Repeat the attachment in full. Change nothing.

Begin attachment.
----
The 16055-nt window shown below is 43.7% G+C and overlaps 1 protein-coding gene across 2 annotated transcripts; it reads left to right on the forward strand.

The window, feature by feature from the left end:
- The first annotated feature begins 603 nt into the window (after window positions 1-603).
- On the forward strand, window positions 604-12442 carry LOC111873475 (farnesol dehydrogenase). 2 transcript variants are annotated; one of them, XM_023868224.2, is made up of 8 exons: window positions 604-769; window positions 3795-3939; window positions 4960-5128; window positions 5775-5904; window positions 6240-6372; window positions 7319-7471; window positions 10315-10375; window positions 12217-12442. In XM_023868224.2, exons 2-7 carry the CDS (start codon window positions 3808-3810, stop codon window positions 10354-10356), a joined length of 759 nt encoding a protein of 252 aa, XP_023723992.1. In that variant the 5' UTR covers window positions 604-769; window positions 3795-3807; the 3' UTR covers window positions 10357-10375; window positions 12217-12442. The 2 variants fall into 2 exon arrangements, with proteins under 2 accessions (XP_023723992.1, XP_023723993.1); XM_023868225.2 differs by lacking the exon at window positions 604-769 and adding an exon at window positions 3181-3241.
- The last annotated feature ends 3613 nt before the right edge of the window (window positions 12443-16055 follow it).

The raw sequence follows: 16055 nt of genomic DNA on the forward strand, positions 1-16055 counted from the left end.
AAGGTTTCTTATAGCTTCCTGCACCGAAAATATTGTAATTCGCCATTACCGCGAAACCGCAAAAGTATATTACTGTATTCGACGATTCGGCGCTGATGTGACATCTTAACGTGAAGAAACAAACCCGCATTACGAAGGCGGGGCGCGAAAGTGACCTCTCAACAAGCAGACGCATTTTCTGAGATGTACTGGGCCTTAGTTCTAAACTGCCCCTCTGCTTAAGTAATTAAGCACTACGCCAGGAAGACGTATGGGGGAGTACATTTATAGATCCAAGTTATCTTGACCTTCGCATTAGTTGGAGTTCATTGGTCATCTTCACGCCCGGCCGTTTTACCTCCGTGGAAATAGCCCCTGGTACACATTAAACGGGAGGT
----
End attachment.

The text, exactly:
The 16055-nt window shown below is 43.7% G+C and overlaps 1 protein-coding gene across 2 annotated transcripts; it reads left to right on the forward strand.

The window, feature by feature from the left end:
- The first annotated feature begins 603 nt into the window (after window positions 1-603).
- On the forward strand, window positions 604-12442 carry LOC111873475 (farnesol dehydrogenase). 2 transcript variants are annotated; one of them, XM_023868224.2, is made up of 8 exons: window positions 604-769; window positions 3795-3939; window positions 4960-5128; window positions 5775-5904; window positions 6240-6372; window positions 7319-7471; window positions 10315-10375; window positions 12217-12442. In XM_023868224.2, exons 2-7 carry the CDS (start codon window positions 3808-3810, stop codon window positions 10354-10356), a joined length of 759 nt encoding a protein of 252 aa, XP_023723992.1. In that variant the 5' UTR covers window positions 604-769; window positions 3795-3807; the 3' UTR covers window positions 10357-10375; window positions 12217-12442. The 2 variants fall into 2 exon arrangements, with proteins under 2 accessions (XP_023723992.1, XP_023723993.1); XM_023868225.2 differs by lacking the exon at window positions 604-769 and adding an exon at window positions 3181-3241.
- The last annotated feature ends 3613 nt before the right edge of the window (window positions 12443-16055 follow it).

The raw sequence follows: 16055 nt of genomic DNA on the forward strand, positions 1-16055 counted from the left end.
AAGGTTTCTTATAGCTTCCTGCACCGAAAATATTGTAATTCGCCATTACCGCGAAACCGCAAAAGTATATTACTGTATTCGACGATTCGGCGCTGATGTGACATCTTAACGTGAAGAAACAAACCCGCATTACGAAGGCGGGGCGCGAAAGTGACCTCTCAACAAGCAGACGCATTTTCTGAGATGTACTGGGCCTTAGTTCTAAACTGCCCCTCTGCTTAAGTAATTAAGCACTACGCCAGGAAGACGTATGGGGGAGTACATTTATAGATCCAAGTTATCTTGACCTTCGCATTAGTTGGAGTTCATTGGTCATCTTCACGCCCGGCCGTTTTACCTCCGTGGAAATAGCCCCTGGTACACATTAAACGGGAGGT